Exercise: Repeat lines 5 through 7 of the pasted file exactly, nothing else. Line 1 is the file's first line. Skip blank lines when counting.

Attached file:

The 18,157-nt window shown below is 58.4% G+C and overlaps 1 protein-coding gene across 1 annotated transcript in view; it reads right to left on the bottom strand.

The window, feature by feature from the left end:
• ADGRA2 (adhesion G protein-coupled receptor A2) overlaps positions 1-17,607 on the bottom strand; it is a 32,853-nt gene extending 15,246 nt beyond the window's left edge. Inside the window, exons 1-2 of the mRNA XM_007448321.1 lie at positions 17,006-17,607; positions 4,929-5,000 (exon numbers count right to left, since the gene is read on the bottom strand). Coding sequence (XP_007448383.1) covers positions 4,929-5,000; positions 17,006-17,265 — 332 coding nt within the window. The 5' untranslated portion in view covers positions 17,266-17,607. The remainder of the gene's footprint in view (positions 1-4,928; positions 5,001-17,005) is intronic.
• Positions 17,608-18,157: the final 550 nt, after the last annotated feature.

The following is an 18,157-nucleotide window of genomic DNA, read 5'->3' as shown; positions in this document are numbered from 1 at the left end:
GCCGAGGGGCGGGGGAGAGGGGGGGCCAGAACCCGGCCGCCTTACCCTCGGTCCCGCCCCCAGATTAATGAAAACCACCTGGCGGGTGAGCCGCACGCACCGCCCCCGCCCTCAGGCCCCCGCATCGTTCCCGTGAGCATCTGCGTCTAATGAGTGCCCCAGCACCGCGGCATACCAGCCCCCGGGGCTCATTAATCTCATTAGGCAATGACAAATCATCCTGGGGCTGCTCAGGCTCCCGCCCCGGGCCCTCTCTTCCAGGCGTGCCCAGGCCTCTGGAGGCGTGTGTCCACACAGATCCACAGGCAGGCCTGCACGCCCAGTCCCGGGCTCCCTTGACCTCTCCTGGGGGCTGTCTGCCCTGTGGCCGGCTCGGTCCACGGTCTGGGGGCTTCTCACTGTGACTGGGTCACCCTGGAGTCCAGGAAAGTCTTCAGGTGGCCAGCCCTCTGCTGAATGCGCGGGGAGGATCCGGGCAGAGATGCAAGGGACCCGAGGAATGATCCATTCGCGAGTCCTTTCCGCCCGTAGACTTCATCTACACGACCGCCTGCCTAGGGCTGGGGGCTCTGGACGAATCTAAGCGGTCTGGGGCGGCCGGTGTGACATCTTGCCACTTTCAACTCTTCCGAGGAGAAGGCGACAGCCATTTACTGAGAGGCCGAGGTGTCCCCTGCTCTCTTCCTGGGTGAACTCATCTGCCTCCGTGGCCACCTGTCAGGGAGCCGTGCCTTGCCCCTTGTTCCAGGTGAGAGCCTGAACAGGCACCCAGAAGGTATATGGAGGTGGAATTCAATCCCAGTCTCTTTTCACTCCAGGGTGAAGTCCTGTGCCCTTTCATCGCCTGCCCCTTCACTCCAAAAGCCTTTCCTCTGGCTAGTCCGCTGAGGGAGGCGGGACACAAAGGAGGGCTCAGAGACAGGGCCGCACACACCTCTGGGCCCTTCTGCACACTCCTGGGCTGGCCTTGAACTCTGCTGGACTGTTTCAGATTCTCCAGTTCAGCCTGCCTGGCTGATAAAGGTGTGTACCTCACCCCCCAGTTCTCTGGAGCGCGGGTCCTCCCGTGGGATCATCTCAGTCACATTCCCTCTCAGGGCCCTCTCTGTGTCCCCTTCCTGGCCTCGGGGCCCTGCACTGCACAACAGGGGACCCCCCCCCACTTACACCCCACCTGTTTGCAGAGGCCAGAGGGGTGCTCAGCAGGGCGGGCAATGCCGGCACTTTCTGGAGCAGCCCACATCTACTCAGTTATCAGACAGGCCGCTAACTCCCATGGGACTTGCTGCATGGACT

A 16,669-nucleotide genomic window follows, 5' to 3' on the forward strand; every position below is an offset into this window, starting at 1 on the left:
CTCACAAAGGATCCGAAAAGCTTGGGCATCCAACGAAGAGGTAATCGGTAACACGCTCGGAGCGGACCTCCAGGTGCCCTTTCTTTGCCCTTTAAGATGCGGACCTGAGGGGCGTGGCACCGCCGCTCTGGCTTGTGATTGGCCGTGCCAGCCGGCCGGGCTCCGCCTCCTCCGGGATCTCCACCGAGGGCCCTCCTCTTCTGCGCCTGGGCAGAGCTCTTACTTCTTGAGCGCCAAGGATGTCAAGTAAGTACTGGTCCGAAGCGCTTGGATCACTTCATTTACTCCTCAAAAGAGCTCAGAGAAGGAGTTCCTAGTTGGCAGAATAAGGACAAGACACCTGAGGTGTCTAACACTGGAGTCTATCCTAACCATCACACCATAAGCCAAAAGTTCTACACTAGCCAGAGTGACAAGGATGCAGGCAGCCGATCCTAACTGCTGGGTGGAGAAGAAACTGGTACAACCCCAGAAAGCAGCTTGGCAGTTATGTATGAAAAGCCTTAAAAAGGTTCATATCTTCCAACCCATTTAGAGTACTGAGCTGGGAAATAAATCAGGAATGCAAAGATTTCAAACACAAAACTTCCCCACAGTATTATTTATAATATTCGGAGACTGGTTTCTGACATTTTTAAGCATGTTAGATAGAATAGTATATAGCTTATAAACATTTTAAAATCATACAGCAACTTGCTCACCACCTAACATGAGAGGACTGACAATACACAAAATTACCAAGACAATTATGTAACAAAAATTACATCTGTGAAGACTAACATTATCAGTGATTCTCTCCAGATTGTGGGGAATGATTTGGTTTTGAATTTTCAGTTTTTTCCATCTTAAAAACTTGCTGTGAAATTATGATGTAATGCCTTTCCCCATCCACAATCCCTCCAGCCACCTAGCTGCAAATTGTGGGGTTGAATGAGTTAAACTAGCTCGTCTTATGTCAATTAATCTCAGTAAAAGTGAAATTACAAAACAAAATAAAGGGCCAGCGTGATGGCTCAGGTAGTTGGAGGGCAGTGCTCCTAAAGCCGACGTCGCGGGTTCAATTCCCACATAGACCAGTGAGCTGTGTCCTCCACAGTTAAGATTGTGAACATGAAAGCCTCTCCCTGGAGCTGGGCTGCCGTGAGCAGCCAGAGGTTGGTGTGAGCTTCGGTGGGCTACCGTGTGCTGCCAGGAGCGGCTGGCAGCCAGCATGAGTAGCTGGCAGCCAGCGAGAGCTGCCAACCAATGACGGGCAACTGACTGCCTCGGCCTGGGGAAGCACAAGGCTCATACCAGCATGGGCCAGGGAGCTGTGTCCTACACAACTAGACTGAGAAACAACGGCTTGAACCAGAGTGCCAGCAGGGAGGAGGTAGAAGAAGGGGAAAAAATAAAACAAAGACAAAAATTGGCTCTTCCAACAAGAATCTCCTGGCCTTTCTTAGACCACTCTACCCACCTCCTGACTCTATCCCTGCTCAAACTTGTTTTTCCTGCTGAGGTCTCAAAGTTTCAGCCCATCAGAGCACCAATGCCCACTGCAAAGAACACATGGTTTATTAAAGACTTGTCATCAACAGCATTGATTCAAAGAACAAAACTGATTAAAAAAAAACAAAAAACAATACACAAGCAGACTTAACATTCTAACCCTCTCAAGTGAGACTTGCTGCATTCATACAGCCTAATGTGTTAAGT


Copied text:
The following is an 18,157-nucleotide window of genomic DNA, read 5'->3' as shown; positions in this document are numbered from 1 at the left end:
GCCGAGGGGCGGGGGAGAGGGGGGGCCAGAACCCGGCCGCCTTACCCTCGGTCCCGCCCCCAGATTAATGAAAACCACCTGGCGGGTGAGCCGCACGCACCGCCCCCGCCCTCAGGCCCCCGCATCGTTCCCGTGAGCATCTGCGTCTAATGAGTGCCCCAGCACCGCGGCATACCAGCCCCCGGGGCTCATTAATCTCATTAGGCAATGACAAATCATCCTGGGGCTGCTCAGGCTCCCGCCCCGGGCCCTCTCTTCCAGGCGTGCCCAGGCCTCTGGAGGCGTGTGTCCACACAGATCCACAGGCAGGCCTGCACGCCCAGTCCCGGGCTCCCTTGACCTCTCCTGGGGGCTGTCTGCCCTGTGGCCGGCTCGGTCCACGGTCTGGGGGCTTCTCACTGTGACTGGGTCACCCTGGAGTCCAGGAAAGTCTTCAGGTGGCCAGCCCTCTGCTGAATGCGCGGGGAGGATCCGGGCAGAGATGCAAGGGACCCGAGGAATGATCCATTCGCGAGTCCTTTCCGCCCGTAGACTTCATCTACACGACCGCCTGCCTAGGGCTGGGGGCTCTGGACGAATCTAAGCGGTCTGGGGCGGCCGGTGTGACATCTTGCCACTTTCAACTCTTCCGAGGAGAAGGCGACAGCCATTTACTGAGAGGCCGAGGTGTCCCCTGCTCTCTTCCTGGGTGAACTCATCTGCCTCCGTGGCCACCTGTCAGGGAGCCGTGCCTTGCCCCTTGTTCCAGGTGAGAGCCTGAACAGGCACCCAGAAGGTATATGGAGGTGGAATTCAATCCCAGTCTCTTTTCACTCCAGGGTGAAGTCCTGTGCCCTTTCATCGCCTGCCCCTTCACTCCAAAAGCCTTTCCTCTGGCTAGTCCGCTGAGGGAGGCGGGACACAAAGGAGGGCTCAGAGACAGGGCCGCACACACCTCTGGGCCCTTCTGCACACTCCTGGGCTGGCCTTGAACTCTGCTGGACTGTTTCAGATTCTCCAGTTCAGCCTGCCTGGCTGATAAAGGTGTGTACCTCACCCCCCAGTTCTCTGGAGCGCGGGTCCTCCCGTGGGATCATCTCAGTCACATTCCCTCTCAGGGCCCTCTCTGTGTCCCCTTCCTGGCCTCGGGGCCCTGCACTGCACAACAGGGGACCCCCCCCCACTTACACCCCACCTGTTTGCAGAGGCCAGAGGGGTGCTCAGCAGGGCGGGCAATGCCGGCACTTTCTGGAGCAGCCCACATCTACTCAGTTATCAGACAGGCCGCTAACTCCCATGGGACTTGCTGCATGGACT

A 16,669-nucleotide genomic window follows, 5' to 3' on the forward strand; every position below is an offset into this window, starting at 1 on the left: